Strider Marcus Jones


he is decomposed
from a bramble rose
his thorns
of storms
foetal curled
in the underworld
faerie peat without plough.

is it fun
with all those comical
jacketed jesters-
or primplum
by posh ancestors-
doing the same this and that
to keep your spirit level flat
with docile protestors
wired to silicon investors.

i bought this new fedora hat
in whitewashed Mijas
to be my own brown
see as-
let them face their ignominy
when i wear it here in town-
like an un-shoed horse
from the roadgorse
prancing right
through their moralless light
brim slanted defiantly down
eyes outsider brown.

is it no Left or Right there.
do you have your chair
to sit in.
can you smoke your pipe
gathering stars in its clouds at night
thinking thoughts in nothing.
do you still use words
to help wingless birds
or is it silent
to the violent
fermenting fear
when the truth comes near
just like here.

Copyright © Strider Marcus Jones

Strider Marcus Jones – is a poet, law graduate and ex civil servant from England with deep Celtic roots in Ireland and Wales. A member of The Poetry Society, his five published books of poetry are modern, traditional, mythical, sometimes erotic, surreal and metaphysical. When not writing, he can be heard playing his saxophone and clarinet (just ask his neighbours).

His poetry has been published most recently in The Screech Owl, Catweazle and The Gambler magazines; Vagabonds: Anthology Of The Mad, mgv2 Publishing Anthology, Killer Whale Journal, The Huffington Post USA and Writer’s Ezine.

Strider’s books:


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Mavis Gulliver

A Contrast of Ravens

Beneath a half moon
in a seamless sky
a raven settles on a pine tree top
ruffles his feathers,
croaks –
and croaks again.

Guttural tones come back
as echoes from the hill –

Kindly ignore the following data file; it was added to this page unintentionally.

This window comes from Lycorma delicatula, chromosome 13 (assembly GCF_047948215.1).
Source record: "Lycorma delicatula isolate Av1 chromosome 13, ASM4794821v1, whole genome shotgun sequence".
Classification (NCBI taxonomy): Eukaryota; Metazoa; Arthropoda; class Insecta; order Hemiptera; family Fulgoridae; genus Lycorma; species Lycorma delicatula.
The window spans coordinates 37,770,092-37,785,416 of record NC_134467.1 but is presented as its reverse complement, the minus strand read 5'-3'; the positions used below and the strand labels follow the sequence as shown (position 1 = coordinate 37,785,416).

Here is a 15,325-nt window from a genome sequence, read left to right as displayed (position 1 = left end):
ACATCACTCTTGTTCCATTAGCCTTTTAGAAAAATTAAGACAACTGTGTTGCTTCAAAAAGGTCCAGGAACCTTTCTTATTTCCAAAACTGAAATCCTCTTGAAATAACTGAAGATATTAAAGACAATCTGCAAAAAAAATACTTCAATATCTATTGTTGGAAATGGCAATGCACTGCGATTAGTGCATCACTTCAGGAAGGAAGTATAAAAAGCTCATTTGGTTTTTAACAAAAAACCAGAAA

questions, answers, contact calls
cut through autumn air,
silence of the village
sleeping still.

Free as a wandering wind
he sails across the valley
pooled in mist
swings a lazy circle, comes to land
by banks of brambles,
hogweed gone to seed,

rosehip sprays,
a blackbird’s empty nest,
six foxglove flowers,
frost-mottled, lingering on
with frozen dewdrops
clinging to their tips.

Six ravens in the Tower –
wing-clipped birds
denied the right to flight,
lives confined within a tourist trap,
high stone walls, a square
of London sky.

Copyright © Mavis Gulliver 2014

Author of ‘Slate Voices: Islands of Netherlorn’ (Cinnamon Press, 2014), Mavis Gulliver is currently working on her second collection. Entitled ‘Waymarks’ it will be published by Cinnamon Press in 2015 and includes poems based on landscape and wildlife. Further details of her writing can be found on her website at


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James Rose

The Beach in Spring: Morning

A silver whiteness
Meekly probes the dull dome of the sky,
Casting slender shadows
Of Lowry men,
Trudging, trudging.

Boisterous foam lines
Tumble the sea’s uneven slates,
Riding the wave train
Out of the mist,
Roaring, roaring.

Calligraphic seaweed
Splodges a black ink line
Marking wet from dry,
Tides defying.
‘No pasarán! No pasarán!’

Herring gulls decry
The broken promise
Of the morning,
Harshly chiding.
‘Break through! Break through!’

Copyright © James Rose 2014

James Rose I am a retired physician who started writing again seriously in the last year or two.